Two major health organizations say the H1N1 (swine flu) pandemic could effect a vast portion of the world's population in the coming years. In the U.S., the Centers for Disease Control and Prevention announced that the number of Americans stricken with H1N1 could reach 20 to 40 percent of the population over the next two years.
Meanwhile, the World Health Organization's flu chief says the global H1N1(swine flu) outbreak is still in its early stages and 2 billion infections over the course of the pandemic is "a reasonable ballpark to be looking at."
Keiji Fukuda, WHO's Assistant Director-General for Health Security and Environment, told The Associated Press on Friday that previous pandemics show even a few million cases could be "relatively early in the pandemic" and that given the size of the world's population, the new H1N1 virus is likely to spread for some time.
Fukuda says reports from Britain of a sharp spike in cases is consistent with WHO's expectations even though the Geneva-based agency has only received confirmed reports of some 130,000 infections worldwide.
The global health agency stopped asking governments to report new cases last week, saying the effort was too great now that the disease has become so widespread in some countries.
Health authorities in Britain say there were over 100,000 infections in England alone last week, while U.S. authorities estimate the United States has over 1 million swine flu cases. Those figures dwarf WHO's tally of 130,000 confirmed cases worldwide since the start of the outbreak last spring.
"We know that the total number of laboratory confirmed cases is really only a subset of the total number of cases," Fukuda said.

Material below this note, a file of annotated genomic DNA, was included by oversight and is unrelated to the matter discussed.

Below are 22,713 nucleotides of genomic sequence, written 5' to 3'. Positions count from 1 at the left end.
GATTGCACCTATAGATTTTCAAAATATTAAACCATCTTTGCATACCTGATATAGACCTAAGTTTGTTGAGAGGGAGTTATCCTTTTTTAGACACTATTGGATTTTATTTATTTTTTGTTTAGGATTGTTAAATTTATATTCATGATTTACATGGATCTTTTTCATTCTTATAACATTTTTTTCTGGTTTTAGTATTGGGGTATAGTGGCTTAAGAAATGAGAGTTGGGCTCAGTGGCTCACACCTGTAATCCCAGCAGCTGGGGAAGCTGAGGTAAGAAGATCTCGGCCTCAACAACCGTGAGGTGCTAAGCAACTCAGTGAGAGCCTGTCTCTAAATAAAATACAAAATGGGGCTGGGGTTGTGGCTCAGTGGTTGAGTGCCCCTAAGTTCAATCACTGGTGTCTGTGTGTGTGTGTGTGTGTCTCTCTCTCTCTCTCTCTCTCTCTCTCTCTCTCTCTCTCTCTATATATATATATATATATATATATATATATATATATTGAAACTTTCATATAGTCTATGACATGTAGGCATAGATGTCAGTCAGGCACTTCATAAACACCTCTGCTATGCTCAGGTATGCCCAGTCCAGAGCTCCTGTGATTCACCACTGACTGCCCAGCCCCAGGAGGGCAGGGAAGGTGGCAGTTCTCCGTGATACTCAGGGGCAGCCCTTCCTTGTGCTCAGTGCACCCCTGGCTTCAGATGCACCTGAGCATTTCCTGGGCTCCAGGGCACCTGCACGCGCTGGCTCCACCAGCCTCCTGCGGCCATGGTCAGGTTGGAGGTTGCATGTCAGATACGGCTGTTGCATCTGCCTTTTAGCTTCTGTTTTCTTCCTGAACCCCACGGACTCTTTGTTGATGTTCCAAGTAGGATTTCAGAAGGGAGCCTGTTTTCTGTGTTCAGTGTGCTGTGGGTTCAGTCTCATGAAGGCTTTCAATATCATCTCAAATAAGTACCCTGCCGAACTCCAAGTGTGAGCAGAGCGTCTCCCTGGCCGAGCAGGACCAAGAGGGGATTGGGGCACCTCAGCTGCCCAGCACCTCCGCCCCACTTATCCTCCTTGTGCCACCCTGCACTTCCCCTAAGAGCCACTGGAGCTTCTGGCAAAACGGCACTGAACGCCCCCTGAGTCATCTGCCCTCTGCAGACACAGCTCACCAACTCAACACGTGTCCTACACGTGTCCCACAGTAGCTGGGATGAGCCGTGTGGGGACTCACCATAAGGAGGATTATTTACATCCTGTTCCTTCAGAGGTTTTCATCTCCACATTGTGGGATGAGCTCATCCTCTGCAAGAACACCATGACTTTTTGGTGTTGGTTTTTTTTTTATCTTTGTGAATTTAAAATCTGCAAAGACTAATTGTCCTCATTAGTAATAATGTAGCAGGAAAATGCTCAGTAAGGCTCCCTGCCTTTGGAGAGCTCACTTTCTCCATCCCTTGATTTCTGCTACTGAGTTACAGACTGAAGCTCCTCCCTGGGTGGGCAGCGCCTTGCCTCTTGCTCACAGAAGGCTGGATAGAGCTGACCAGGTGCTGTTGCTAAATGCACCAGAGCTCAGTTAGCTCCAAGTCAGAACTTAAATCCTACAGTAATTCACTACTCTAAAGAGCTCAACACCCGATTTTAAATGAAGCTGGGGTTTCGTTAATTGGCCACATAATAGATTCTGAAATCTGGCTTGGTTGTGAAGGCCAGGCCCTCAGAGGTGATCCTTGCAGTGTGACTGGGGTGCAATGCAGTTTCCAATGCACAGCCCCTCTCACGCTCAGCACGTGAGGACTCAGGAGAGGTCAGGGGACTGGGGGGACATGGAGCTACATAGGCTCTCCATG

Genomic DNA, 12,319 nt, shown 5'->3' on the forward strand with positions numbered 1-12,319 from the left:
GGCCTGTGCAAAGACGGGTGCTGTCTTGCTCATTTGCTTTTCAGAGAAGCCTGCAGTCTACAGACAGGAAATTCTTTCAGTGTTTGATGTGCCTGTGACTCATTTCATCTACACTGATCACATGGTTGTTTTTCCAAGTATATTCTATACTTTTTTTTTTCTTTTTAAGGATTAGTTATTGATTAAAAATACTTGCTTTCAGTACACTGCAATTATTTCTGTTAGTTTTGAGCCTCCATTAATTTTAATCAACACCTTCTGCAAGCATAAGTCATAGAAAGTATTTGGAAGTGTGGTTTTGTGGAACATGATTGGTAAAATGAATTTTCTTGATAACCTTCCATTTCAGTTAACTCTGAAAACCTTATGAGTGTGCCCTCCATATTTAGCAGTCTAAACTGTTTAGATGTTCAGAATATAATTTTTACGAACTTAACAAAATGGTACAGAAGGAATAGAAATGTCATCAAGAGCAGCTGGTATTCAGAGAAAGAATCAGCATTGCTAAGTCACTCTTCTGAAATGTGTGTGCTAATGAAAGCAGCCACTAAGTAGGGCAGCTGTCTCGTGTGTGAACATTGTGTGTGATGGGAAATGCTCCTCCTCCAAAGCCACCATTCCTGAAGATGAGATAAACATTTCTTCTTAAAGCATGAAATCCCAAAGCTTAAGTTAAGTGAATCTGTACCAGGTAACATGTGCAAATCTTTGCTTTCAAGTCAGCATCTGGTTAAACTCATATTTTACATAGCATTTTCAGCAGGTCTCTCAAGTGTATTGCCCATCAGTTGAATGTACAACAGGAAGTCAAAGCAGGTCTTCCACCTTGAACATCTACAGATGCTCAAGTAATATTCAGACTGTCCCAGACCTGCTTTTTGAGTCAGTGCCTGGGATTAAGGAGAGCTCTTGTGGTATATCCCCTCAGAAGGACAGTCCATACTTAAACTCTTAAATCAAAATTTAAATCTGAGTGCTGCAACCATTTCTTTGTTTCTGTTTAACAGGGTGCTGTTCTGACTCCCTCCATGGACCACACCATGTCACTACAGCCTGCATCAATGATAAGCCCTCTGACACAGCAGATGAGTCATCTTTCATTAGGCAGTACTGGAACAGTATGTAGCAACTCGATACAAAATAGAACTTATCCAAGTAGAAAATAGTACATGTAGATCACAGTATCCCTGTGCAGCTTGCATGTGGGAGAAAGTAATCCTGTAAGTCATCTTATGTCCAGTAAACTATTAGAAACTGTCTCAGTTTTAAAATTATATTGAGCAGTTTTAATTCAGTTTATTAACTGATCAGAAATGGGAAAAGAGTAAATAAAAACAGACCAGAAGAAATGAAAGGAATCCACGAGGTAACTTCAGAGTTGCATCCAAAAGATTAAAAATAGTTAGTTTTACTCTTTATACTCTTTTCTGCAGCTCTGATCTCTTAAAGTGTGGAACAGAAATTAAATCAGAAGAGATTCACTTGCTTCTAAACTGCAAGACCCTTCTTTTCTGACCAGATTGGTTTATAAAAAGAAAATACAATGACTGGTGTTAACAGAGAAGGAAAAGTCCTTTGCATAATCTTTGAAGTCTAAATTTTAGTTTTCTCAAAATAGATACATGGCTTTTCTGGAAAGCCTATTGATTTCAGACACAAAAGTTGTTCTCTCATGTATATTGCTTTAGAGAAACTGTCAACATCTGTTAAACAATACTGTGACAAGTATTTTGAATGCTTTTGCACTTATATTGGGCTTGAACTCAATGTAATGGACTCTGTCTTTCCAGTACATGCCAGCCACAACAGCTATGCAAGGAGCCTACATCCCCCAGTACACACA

If the CDC projection is true, twice the number of people who usually get sick in a normal flu season will be afflicted by the swine flu. Officials said that estimate would drop if a planned vaccine campaign and other measures are successful.
Based on the new projections, the number of swine flu deaths in the U.S. over two years could range from 90,000 to several hundred thousand, if efforts to stem the flu failed. The CDC said the estimates are based on a 1957 flu pandemic.
Fukuda, the former chief of epidemiology at the CDC, also said there must be no doubt over the safety of swine flu vaccines before they are given to the public.
Health officials and drug makers are looking into ways of speeding up the production of the vaccine before the northern hemisphere enters its flu season in the fall.
"Everybody involved with the vaccine work, from manufacturers up to the regulatory agencies, are looking at what steps can be taken to make the process as streamlined as possible," Fukuda said. "One of the things which cannot be compromised is the safety of vaccines."